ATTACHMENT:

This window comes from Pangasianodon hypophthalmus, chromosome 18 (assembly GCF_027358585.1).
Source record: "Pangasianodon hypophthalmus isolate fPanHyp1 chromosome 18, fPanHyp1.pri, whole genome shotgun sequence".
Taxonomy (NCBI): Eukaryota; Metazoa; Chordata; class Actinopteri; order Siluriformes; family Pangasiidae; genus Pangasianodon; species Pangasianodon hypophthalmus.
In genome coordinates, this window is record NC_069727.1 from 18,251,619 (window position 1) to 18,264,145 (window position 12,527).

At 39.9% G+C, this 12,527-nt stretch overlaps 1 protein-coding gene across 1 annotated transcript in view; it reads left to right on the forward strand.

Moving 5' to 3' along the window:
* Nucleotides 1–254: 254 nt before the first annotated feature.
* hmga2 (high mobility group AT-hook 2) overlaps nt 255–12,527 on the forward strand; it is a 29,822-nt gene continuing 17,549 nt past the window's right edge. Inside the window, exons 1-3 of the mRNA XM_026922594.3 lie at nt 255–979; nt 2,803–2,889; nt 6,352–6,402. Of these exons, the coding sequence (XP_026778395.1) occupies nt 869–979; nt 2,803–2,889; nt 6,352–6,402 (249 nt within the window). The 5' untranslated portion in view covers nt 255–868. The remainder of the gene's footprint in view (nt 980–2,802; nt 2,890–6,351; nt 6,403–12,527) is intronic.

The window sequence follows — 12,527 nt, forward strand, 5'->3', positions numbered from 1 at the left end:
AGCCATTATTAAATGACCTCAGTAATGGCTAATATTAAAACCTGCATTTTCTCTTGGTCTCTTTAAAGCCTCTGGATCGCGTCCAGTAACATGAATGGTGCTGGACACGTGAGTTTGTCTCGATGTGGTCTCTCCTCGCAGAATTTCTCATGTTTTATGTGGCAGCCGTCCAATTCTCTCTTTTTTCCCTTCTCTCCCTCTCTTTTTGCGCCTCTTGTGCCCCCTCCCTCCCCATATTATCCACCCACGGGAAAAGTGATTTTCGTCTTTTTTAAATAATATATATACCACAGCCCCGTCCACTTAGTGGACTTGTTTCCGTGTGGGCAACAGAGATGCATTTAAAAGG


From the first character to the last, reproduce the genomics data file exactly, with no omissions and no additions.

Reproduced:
This window comes from Pangasianodon hypophthalmus, chromosome 18 (assembly GCF_027358585.1).
Source record: "Pangasianodon hypophthalmus isolate fPanHyp1 chromosome 18, fPanHyp1.pri, whole genome shotgun sequence".
Taxonomy (NCBI): Eukaryota; Metazoa; Chordata; class Actinopteri; order Siluriformes; family Pangasiidae; genus Pangasianodon; species Pangasianodon hypophthalmus.
In genome coordinates, this window is record NC_069727.1 from 18,251,619 (window position 1) to 18,264,145 (window position 12,527).

At 39.9% G+C, this 12,527-nt stretch overlaps 1 protein-coding gene across 1 annotated transcript in view; it reads left to right on the forward strand.

Moving 5' to 3' along the window:
* Nucleotides 1–254: 254 nt before the first annotated feature.
* hmga2 (high mobility group AT-hook 2) overlaps nt 255–12,527 on the forward strand; it is a 29,822-nt gene continuing 17,549 nt past the window's right edge. Inside the window, exons 1-3 of the mRNA XM_026922594.3 lie at nt 255–979; nt 2,803–2,889; nt 6,352–6,402. Of these exons, the coding sequence (XP_026778395.1) occupies nt 869–979; nt 2,803–2,889; nt 6,352–6,402 (249 nt within the window). The 5' untranslated portion in view covers nt 255–868. The remainder of the gene's footprint in view (nt 980–2,802; nt 2,890–6,351; nt 6,403–12,527) is intronic.

The window sequence follows — 12,527 nt, forward strand, 5'->3', positions numbered from 1 at the left end:
AGCCATTATTAAATGACCTCAGTAATGGCTAATATTAAAACCTGCATTTTCTCTTGGTCTCTTTAAAGCCTCTGGATCGCGTCCAGTAACATGAATGGTGCTGGACACGTGAGTTTGTCTCGATGTGGTCTCTCCTCGCAGAATTTCTCATGTTTTATGTGGCAGCCGTCCAATTCTCTCTTTTTTCCCTTCTCTCCCTCTCTTTTTGCGCCTCTTGTGCCCCCTCCCTCCCCATATTATCCACCCACGGGAAAAGTGATTTTCGTCTTTTTTAAATAATATATATACCACAGCCCCGTCCACTTAGTGGACTTGTTTCCGTGTGGGCAACAGAGATGCATTTAAAAGG